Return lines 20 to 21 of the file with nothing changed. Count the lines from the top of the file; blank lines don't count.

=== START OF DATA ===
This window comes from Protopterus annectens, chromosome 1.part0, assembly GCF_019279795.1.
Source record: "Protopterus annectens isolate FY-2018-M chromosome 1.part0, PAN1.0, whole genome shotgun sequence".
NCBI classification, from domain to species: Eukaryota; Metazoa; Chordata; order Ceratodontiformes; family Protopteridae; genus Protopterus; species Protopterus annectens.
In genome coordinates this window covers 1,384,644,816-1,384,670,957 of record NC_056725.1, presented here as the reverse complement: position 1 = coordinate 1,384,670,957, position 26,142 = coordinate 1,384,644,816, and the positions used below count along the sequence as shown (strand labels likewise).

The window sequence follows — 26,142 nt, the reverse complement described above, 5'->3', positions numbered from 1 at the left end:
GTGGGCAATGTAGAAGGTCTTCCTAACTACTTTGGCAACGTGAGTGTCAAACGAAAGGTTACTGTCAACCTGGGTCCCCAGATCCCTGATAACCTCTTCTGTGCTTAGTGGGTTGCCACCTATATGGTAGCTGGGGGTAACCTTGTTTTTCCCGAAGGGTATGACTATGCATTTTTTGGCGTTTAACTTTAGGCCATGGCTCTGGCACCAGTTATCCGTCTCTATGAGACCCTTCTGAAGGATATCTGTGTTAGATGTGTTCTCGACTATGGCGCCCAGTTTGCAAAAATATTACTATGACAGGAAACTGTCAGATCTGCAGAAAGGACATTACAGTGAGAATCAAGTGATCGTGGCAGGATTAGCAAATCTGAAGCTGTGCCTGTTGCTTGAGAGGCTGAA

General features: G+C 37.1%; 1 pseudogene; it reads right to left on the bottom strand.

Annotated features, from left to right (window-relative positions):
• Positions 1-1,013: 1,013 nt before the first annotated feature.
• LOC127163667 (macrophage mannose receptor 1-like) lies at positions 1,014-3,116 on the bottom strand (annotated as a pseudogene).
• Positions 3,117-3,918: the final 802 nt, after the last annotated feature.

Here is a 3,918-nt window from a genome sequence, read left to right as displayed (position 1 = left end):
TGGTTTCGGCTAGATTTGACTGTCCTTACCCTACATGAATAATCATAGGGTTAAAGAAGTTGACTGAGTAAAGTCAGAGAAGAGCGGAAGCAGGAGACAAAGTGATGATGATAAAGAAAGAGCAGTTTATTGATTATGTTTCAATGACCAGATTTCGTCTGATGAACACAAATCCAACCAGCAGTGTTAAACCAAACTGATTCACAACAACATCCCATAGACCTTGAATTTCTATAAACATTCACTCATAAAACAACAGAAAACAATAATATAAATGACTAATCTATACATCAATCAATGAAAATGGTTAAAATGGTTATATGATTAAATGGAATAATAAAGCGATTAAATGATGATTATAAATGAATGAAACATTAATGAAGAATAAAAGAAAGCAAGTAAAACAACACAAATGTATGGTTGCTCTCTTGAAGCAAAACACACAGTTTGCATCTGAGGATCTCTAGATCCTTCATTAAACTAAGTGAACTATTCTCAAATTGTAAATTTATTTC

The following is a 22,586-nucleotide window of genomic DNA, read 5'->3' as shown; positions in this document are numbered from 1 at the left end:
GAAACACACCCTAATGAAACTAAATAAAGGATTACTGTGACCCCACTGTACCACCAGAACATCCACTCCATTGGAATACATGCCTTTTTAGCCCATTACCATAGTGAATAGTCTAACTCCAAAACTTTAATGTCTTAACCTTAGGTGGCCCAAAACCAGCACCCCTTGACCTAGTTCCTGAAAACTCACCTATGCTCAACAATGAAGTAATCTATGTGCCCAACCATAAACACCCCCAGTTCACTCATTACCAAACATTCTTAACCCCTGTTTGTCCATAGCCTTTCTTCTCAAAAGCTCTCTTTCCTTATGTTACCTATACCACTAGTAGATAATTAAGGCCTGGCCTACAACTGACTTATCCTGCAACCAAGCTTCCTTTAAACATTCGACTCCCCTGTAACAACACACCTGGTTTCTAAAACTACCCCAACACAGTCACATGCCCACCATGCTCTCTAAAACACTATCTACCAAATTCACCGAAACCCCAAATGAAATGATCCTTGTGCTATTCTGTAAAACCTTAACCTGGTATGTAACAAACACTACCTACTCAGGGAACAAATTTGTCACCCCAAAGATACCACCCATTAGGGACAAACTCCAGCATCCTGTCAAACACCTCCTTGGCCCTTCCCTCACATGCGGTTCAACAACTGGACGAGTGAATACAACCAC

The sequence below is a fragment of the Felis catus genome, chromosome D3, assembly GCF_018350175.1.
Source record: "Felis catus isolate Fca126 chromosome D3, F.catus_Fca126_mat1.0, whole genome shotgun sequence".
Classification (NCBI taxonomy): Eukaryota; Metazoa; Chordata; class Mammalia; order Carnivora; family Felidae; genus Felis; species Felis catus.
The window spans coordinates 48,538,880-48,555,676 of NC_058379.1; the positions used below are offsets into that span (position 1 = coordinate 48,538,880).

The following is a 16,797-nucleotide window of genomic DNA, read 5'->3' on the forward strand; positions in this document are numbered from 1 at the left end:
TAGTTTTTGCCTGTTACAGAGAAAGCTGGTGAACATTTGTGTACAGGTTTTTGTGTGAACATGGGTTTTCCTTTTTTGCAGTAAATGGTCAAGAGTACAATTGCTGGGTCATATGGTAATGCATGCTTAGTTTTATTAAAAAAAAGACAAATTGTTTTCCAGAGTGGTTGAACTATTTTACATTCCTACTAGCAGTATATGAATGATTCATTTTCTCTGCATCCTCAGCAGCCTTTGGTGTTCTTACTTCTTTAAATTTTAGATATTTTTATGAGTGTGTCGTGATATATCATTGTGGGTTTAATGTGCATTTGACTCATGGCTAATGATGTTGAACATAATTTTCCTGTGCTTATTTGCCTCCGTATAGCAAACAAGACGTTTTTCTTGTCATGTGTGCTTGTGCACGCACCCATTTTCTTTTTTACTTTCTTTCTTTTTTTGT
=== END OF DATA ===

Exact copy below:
The following is a 16,797-nucleotide window of genomic DNA, read 5'->3' on the forward strand; positions in this document are numbered from 1 at the left end:
TAGTTTTTGCCTGTTACAGAGAAAGCTGGTGAACATTTGTGTACAGGTTTTTGTGTGAACATGGGTTTTCCTTTTTTGCAGTAAATGGTCAAGAGTACAATTGCTGGGTCATATGGTAATGCATGCTTAGTTTTATTAAAAAAAAGACAAATTGTTTTCCAGAGTGGTTGAACTATTTTACATTCCTACTAGCAGTATATGAATGATTCATTTTCTCTGCATCCTCAGCAGCCTTTGGTGTTCTTACTTCTTTAAATTTTAGATATTTTTATGAGTGTGTCGTGATATATCATTGTGGGTTTAATGTGCATTTGACTCATGGCTAATGATGTTGAACATAATTTTCCTGTGCTTATTTGCCTCCGTATAGCAAACAAGACGTTTTTCTTGTCATGTGTGCTTGTGCACGCACCCATTTTCTTTTTTACTTTCTTTCTTTTTTTGT